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Twenty things every girl must do before she turns twenty...
But thanks to her crazy, over-protective father, Annie Roth is way behind schedule. Good thing it's her first semester of college, because Annie is more than ready to start checking off items...
Where it gets complicated? Ryan and Chris. Best friends. Both sweet, funny, totally hot, and totally into Annie.But there are some things on The List that Annie only wants to do with Ryan...
Get heart broken
Fall in love
***Originally published in 2015 with a different cover, but the content remains unchanged.
Release date: July 5, 2019
Publisher: Twisted Press, LLC
Print pages: 226
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Kate L. Mary
Sweat trickled down my back and my stomach tensed when the cab pulled away. I inhaled and the air was thick and sticky. The South Carolina humidity was going to take some getting used to. My skin was moist just from standing on the sidewalk for a few minutes, and I could practically feel my hair curling. So much for straightening it before I left California.
I adjusted my backpack and my legs were so wobbly that the weight of it almost knocked me down. There was a knot the size of a softball in my shoulder. All I wanted was to get to my room and unload my stuff.
The exterior of College Lodge was bright, although a little outdated, and the multicolored panels should have helped eased the knots in my stomach. How could anything so cheerful-looking be scary? But I was alone and facing the daunting task of getting my stuff up to my room on the third floor. All I had was my backpack and two large suitcases, but it was going to be a hassle.
I chewed on my lower lip while other students hurried by. Most were moving in like me, but everyone else seemed to have help. Parents, siblings, boyfriends or girlfriends. I had no one. I’d sworn to my dad it was no big deal, but the thought of walking into the building alone made me want to throw up. My insides clenched and the back of my eyes stung with the tears that normally threatened whenever I was faced with the unknown. Dammit. Why couldn’t I control my emotions? Just suck it up and lug my crap in like everyone else? I couldn’t be the only person alone on the first day.
Swallowing down the tears, I raised the handles on both suitcases and pulled while keeping my eyes focused on the front doors. Thankfully, they were propped open. Getting through wouldn’t be an issue, and the building had an elevator. All I had to do was make it there, then I’d be golden.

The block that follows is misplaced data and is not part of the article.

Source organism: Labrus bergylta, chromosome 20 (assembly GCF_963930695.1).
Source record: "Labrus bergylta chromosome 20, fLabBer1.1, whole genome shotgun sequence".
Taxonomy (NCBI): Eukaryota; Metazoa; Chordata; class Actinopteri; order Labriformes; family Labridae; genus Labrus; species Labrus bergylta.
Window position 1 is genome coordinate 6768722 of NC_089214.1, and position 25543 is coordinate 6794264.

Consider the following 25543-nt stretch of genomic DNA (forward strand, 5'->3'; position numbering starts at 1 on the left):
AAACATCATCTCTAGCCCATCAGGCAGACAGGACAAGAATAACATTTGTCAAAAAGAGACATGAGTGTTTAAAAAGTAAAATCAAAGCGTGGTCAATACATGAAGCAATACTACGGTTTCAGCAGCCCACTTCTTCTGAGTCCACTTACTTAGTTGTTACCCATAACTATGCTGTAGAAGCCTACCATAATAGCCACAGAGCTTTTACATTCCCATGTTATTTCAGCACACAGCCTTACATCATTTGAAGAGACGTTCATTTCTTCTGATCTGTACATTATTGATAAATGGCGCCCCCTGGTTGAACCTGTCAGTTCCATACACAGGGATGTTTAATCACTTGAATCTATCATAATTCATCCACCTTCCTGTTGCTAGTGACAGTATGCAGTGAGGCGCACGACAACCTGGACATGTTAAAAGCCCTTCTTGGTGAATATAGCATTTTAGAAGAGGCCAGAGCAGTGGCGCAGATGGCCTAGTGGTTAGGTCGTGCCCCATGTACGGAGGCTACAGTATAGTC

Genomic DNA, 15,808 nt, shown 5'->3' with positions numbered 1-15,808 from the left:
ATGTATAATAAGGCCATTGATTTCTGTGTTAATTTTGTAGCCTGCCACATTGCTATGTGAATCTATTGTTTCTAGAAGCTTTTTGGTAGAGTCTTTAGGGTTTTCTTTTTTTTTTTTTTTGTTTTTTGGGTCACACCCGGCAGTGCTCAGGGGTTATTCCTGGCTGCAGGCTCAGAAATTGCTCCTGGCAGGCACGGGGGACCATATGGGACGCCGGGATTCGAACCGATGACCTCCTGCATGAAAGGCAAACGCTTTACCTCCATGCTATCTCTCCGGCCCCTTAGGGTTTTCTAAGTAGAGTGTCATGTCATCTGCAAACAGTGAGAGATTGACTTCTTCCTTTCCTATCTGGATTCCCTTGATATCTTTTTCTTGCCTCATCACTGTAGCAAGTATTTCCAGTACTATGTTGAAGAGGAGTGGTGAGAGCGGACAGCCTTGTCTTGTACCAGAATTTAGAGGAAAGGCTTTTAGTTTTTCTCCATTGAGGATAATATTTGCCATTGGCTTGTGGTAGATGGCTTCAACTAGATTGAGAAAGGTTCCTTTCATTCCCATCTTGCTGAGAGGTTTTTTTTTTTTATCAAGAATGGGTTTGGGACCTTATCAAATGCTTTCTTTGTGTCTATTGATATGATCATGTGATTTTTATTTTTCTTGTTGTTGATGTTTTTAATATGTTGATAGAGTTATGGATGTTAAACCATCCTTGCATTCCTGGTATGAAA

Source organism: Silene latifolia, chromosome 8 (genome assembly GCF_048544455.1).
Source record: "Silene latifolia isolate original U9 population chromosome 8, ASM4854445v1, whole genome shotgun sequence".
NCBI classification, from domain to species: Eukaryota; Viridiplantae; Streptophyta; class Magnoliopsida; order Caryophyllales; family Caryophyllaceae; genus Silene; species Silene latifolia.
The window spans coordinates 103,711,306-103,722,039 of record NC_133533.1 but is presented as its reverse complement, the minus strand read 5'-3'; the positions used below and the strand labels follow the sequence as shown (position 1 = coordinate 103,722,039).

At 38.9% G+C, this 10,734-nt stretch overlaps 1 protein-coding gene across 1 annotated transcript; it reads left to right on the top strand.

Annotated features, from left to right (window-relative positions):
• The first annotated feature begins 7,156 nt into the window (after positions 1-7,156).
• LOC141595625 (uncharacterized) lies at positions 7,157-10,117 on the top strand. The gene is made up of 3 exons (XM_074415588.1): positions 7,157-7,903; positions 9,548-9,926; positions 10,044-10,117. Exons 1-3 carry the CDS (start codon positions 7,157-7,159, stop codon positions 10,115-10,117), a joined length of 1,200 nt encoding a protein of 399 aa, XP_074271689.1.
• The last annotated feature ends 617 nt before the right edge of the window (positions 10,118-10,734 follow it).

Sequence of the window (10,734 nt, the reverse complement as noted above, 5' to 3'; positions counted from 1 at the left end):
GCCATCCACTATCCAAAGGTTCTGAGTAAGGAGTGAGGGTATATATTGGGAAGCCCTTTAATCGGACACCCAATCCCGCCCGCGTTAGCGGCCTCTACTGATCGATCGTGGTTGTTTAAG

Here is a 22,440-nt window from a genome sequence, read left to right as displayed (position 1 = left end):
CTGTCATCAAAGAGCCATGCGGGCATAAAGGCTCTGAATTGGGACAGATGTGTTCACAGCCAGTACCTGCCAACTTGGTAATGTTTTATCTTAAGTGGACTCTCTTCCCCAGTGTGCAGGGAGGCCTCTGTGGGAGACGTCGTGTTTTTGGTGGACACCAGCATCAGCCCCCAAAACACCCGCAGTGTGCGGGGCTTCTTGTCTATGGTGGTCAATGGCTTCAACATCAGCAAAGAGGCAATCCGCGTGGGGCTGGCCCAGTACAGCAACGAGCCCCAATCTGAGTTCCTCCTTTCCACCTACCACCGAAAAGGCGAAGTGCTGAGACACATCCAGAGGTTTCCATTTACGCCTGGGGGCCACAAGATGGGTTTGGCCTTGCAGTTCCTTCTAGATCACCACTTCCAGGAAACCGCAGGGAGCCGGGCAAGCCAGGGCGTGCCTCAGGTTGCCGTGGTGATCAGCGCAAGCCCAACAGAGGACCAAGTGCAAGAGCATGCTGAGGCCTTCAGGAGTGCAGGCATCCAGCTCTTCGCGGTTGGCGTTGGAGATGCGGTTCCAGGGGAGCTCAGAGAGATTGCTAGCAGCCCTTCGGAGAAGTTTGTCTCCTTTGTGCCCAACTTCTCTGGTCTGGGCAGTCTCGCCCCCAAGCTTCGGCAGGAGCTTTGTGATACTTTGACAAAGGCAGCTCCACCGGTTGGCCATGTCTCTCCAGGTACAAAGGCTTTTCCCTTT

The wheels on one of the suitcases hit a snag right after I made it through the door. The suitcase came to an abrupt halt. A bead of sweat slowly made its way down my spine and the muscles in my arms ached. It had been a long day and the suitcases weighed about eighty pounds each. I gritted my teeth and tugged harder.
The suitcase thumped forward just as the roadblock I’d run into said, “Whoa!”
I looked up to find a guy grinning at me. He hopped on one foot and rubbed his toes. I’d run into a person. A person wearing flip-flops.
I blew the sweaty hair off my forehead. “I’m sorry,” I huffed. “Did I hurt you?”
He grinned even more and put his foot down. “No. I was just trying to make you feel bad.” He winked.
Why would he want to make me feel bad? “Um…okay.”
His eyes—which were big and brown and smooth like chocolate—moved down to my bags. He tilted his head. “You need some help?”
I totally did, but I’ve always been stubborn, so I shook my head. “No. I’m okay.”
He frowned and scratched his head. It reminded me of a monkey on the Discovery Channel. A very cute monkey, but still a monkey. He shook his head and his brown hair swished back and forth. Then he stepped forward and pried my hand off the suitcase nearest him. The one that had just run over his toes.
“You need help.” He lugged it toward the elevator and I rushed to keep up. “What floor are you on?”
“Um…three.” Did I want some strange guy knowing where I lived? It was a coed dorm and he could be my next door neighbor for all knew, but…
“Me too,” he said over his shoulder. “My roommate is unpacking as we speak.” There was a line for the elevator. He parked my suitcase at the end of the line and turned to face me. “Have you met your roommate yet?” I shook my head and he crossed his arms over his chest. “Hopefully, you have better luck than I did. Mine is dressed completely in black, and when I left he was hanging up posters for metal bands I’ve never heard of. I’m pretty sure he’s going to kidnap me and sacrifice me on Halloween.”
I giggled and covered my mouth.
His lips turned up into an adorable grin. “So you can smile.” I shrugged and he grinned even more. “I’m Chris Presley—no relation to Elvis. Believe me, I’ve tried to find one.”
My smile got bigger and a little bit of tension eased in my stomach. He seemed nice enough. “Annie Roth.”
“So where are you from, Annie Roth?”
“All over. My dad was in the Air Force.” I sighed without meaning to and my cheeks grew warm. “California most recently.”
Chris tilted his head and his eyes swept over my face. “That’s a long way to go for college. Why Charleston?”
I shrugged and twirled my white-blond hair around my finger to distract myself from his intense gaze. How was I supposed to act when boys looked at me like that? “We were stationed here when I was a kid and I loved it. I always wanted to come back.” He kept nodding while the line moved forward, and my insides started to squirm. “What about you?” I needed to take the attention off me. “Where are you from?”